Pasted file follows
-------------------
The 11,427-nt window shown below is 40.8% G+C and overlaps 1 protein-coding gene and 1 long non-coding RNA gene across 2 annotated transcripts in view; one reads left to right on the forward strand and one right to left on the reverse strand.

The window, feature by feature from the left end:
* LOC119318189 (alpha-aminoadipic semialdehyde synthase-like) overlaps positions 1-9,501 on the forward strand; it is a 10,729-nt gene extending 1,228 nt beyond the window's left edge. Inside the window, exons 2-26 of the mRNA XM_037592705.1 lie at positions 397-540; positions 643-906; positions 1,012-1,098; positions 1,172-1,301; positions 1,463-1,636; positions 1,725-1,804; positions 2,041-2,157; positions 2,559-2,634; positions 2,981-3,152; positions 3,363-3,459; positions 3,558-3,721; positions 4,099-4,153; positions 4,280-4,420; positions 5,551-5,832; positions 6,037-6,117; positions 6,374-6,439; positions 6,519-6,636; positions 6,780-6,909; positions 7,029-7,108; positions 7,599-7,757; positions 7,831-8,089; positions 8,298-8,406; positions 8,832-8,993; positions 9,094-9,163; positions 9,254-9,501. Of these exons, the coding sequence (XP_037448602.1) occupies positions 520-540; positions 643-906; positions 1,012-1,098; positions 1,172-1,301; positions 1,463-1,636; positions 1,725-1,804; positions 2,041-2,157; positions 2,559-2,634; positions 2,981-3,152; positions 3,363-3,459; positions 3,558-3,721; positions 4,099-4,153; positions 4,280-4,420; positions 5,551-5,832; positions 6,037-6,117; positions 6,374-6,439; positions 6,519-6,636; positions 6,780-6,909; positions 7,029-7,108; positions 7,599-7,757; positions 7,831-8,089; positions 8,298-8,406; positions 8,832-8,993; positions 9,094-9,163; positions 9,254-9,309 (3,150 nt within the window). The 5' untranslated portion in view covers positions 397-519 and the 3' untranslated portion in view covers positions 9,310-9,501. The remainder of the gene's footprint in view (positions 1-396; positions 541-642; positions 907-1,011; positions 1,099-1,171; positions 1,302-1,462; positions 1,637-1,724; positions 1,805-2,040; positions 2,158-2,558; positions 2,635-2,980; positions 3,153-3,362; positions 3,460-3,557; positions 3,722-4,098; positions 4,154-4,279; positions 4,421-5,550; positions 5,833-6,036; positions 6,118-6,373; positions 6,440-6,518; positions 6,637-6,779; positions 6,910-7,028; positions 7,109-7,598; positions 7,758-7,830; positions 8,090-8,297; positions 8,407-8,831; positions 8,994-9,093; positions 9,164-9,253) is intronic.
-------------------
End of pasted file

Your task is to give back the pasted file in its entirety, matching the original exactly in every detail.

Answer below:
The 11,427-nt window shown below is 40.8% G+C and overlaps 1 protein-coding gene and 1 long non-coding RNA gene across 2 annotated transcripts in view; one reads left to right on the forward strand and one right to left on the reverse strand.

The window, feature by feature from the left end:
* LOC119318189 (alpha-aminoadipic semialdehyde synthase-like) overlaps positions 1-9,501 on the forward strand; it is a 10,729-nt gene extending 1,228 nt beyond the window's left edge. Inside the window, exons 2-26 of the mRNA XM_037592705.1 lie at positions 397-540; positions 643-906; positions 1,012-1,098; positions 1,172-1,301; positions 1,463-1,636; positions 1,725-1,804; positions 2,041-2,157; positions 2,559-2,634; positions 2,981-3,152; positions 3,363-3,459; positions 3,558-3,721; positions 4,099-4,153; positions 4,280-4,420; positions 5,551-5,832; positions 6,037-6,117; positions 6,374-6,439; positions 6,519-6,636; positions 6,780-6,909; positions 7,029-7,108; positions 7,599-7,757; positions 7,831-8,089; positions 8,298-8,406; positions 8,832-8,993; positions 9,094-9,163; positions 9,254-9,501. Of these exons, the coding sequence (XP_037448602.1) occupies positions 520-540; positions 643-906; positions 1,012-1,098; positions 1,172-1,301; positions 1,463-1,636; positions 1,725-1,804; positions 2,041-2,157; positions 2,559-2,634; positions 2,981-3,152; positions 3,363-3,459; positions 3,558-3,721; positions 4,099-4,153; positions 4,280-4,420; positions 5,551-5,832; positions 6,037-6,117; positions 6,374-6,439; positions 6,519-6,636; positions 6,780-6,909; positions 7,029-7,108; positions 7,599-7,757; positions 7,831-8,089; positions 8,298-8,406; positions 8,832-8,993; positions 9,094-9,163; positions 9,254-9,309 (3,150 nt within the window). The 5' untranslated portion in view covers positions 397-519 and the 3' untranslated portion in view covers positions 9,310-9,501. The remainder of the gene's footprint in view (positions 1-396; positions 541-642; positions 907-1,011; positions 1,099-1,171; positions 1,302-1,462; positions 1,637-1,724; positions 1,805-2,040; positions 2,158-2,558; positions 2,635-2,980; positions 3,153-3,362; positions 3,460-3,557; positions 3,722-4,098; positions 4,154-4,279; positions 4,421-5,550; positions 5,833-6,036; positions 6,118-6,373; positions 6,440-6,518; positions 6,637-6,779; positions 6,910-7,028; positions 7,109-7,598; positions 7,758-7,830; positions 8,090-8,297; positions 8,407-8,831; positions 8,994-9,093; positions 9,164-9,253) is intronic.